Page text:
First opponents

In the same year in which Bailey and Maroldt’s contribution appeared in Meisel’s collection, an article by Nicole Z. Domingue titled “Middle English: Another creole?” was published in the first volume of the Journal of Creole Studies. In that article, Domingue correctly points out that prior to the obvious influence of French on English after the Conquest there is no substantial evidence on which to base the assumption that a mixed language involving English ever existed in Britain. It is a strong argument against the hypothesis that creolisation, or even pidginisation, was a significant factor in the history of the language. Even using the term “mixed language” is assuming what we simply do not know. She makes a careful analysis of the sociocultural conditions under which the creolisation scenario might have taken place, if we were to accept Bailey and Maroldt’s definition of the term in preference to the nativisation-of-a-pidgin hypothesis. After also looking closely at those linguistic features that characterise creoles, she concludes that there are few features that would even warrant the classification of Middle English as a creole, and she ends by simply classifying it as a hybrid language.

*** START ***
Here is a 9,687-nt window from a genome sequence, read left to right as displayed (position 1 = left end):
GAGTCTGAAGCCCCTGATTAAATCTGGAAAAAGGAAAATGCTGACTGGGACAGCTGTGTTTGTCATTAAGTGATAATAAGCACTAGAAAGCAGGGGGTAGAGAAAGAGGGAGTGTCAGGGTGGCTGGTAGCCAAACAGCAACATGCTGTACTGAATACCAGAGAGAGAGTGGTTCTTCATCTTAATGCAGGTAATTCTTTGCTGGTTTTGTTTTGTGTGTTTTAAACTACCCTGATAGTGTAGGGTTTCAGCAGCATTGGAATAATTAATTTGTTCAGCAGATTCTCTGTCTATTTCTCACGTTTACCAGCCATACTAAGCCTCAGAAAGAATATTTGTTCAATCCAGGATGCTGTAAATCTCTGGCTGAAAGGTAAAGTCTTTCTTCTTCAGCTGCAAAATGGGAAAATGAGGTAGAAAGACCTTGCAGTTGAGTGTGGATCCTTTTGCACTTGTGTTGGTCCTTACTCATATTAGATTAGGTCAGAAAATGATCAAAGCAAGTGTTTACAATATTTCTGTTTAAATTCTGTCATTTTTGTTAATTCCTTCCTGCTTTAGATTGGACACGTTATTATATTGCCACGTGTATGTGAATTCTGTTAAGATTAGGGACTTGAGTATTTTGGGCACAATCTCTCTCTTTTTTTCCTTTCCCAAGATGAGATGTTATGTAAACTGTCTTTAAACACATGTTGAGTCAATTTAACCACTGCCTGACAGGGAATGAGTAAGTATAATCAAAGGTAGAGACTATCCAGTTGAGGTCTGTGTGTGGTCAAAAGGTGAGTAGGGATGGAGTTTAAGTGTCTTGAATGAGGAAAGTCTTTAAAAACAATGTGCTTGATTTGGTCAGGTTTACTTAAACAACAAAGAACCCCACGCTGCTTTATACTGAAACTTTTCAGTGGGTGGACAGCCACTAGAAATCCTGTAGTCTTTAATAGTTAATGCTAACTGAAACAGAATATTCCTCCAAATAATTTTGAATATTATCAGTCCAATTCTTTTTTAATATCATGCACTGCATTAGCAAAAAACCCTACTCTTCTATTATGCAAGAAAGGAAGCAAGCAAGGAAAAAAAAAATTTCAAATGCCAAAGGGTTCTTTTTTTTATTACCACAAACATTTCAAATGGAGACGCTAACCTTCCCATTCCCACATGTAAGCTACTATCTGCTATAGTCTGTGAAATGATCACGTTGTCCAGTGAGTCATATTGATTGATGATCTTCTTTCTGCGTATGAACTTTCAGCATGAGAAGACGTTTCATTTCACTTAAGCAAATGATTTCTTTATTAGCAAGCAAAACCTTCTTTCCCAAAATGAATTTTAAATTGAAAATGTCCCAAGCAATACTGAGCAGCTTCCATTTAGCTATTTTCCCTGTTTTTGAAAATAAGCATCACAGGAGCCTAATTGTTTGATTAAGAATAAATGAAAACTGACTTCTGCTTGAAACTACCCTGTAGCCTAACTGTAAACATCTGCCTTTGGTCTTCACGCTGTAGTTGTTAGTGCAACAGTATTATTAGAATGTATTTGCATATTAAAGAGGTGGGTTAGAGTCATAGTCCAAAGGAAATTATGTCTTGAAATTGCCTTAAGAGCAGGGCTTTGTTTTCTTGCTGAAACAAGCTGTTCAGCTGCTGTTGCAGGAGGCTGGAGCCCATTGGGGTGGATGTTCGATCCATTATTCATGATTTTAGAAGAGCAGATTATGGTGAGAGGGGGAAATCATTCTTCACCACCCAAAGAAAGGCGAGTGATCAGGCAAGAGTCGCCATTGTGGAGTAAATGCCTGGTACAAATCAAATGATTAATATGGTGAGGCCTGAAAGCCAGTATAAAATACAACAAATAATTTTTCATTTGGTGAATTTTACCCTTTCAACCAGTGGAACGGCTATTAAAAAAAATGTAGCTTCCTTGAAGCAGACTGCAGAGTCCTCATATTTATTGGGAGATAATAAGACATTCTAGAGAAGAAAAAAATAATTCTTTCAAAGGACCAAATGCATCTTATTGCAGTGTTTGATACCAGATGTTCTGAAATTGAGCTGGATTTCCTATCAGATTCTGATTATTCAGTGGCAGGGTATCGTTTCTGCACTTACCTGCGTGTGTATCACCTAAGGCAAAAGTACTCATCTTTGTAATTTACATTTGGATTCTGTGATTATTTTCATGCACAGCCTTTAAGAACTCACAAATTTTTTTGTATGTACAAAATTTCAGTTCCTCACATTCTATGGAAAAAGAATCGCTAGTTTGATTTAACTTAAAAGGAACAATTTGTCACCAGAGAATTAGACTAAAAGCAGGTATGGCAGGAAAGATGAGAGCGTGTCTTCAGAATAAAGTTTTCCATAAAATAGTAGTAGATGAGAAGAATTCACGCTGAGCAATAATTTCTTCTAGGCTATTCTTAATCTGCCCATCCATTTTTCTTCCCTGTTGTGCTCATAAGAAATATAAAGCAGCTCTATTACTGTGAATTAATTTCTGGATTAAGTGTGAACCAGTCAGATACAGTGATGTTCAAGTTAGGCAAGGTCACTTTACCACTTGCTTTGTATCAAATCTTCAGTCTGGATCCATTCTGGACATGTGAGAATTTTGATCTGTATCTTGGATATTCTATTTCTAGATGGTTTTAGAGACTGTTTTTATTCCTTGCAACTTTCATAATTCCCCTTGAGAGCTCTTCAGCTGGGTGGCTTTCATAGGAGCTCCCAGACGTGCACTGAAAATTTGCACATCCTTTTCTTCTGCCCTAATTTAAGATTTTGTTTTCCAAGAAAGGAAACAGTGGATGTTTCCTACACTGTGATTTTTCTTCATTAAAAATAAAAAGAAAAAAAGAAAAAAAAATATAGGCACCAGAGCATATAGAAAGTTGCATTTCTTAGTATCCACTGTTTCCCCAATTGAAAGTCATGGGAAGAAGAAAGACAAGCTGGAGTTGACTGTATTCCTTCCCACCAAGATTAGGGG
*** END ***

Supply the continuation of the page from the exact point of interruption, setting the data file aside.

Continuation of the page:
Now, what elements in these two obviously conflicting analyses indicate that we may have the beginnings of a linguistic myth that has found favour beyond the academic linguistic community? In the first place, Domingue’s reaction, like that of Edgar Polome in 1980, to which I shall turn shortly, is evidence of a long-standing dispute over the two definitions of creole. Creolists have been somewhat strict in positing that creoles develop from sociolinguistic situations in which a pidgin, very often an elaborated pidgin, becomes the native language of a generation of speakers. There is a strong feeling that sociolinguistic articles such as Whinnom’s “Linguistic hybridization and the ‘special case’ of pidgins and creoles” (1971), in which simplification processes in certain kinds of language contact situations are equated with pidginisation and creolisation without fulfilling the typical sociocultural conditions necessary for the development of pidgins, constitute a misleading use of both terms. In 1974 Todd, in her survey Pidgins and Creoles, had even suggested that modern English displays “features consistent with pidginisation” when compared to Anglo-Saxon. But to be fair to Bailey and Maroldt, Whinnom and Todd, the suggestion that the theoretical apparatus of creolistics may be of some help in opening up new research pathways that historical linguistics might take up was perfectly reasonable. We have here a classical case of noli me tangere on the part of creolists and historical linguists with respect to perceived encroachments of sociolinguists into the academic territory of historical linguistics.